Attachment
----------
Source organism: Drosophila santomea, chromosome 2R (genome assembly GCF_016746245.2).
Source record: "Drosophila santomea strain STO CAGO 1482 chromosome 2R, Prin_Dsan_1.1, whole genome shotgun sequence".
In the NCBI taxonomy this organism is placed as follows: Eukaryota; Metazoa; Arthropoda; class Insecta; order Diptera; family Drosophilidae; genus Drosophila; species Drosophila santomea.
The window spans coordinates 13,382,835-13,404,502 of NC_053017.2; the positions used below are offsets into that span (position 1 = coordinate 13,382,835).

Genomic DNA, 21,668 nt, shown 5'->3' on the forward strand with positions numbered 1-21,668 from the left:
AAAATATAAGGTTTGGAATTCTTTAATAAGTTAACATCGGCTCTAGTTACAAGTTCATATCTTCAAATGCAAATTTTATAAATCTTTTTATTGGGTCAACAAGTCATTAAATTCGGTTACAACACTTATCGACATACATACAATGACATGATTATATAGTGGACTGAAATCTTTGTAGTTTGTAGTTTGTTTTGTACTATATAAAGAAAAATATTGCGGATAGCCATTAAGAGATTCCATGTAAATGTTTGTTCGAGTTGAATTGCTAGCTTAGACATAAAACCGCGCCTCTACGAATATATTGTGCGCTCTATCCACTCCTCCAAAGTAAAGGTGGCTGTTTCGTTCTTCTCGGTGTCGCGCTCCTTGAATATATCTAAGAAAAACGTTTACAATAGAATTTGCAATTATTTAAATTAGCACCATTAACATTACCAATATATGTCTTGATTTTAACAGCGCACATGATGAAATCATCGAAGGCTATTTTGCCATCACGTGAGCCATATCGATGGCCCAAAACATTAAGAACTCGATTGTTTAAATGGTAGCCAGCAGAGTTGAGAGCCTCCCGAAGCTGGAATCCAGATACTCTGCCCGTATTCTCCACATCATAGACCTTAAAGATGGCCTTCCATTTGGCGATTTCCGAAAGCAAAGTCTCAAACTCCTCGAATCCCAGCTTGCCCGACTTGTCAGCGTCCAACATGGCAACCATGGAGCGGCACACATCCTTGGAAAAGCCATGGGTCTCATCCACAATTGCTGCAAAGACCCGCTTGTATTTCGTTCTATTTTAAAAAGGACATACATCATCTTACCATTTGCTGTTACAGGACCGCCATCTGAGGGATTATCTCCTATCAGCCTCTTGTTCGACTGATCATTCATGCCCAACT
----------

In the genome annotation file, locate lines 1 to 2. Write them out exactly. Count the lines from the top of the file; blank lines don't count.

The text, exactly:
Source organism: Drosophila santomea, chromosome 2R (genome assembly GCF_016746245.2).
Source record: "Drosophila santomea strain STO CAGO 1482 chromosome 2R, Prin_Dsan_1.1, whole genome shotgun sequence".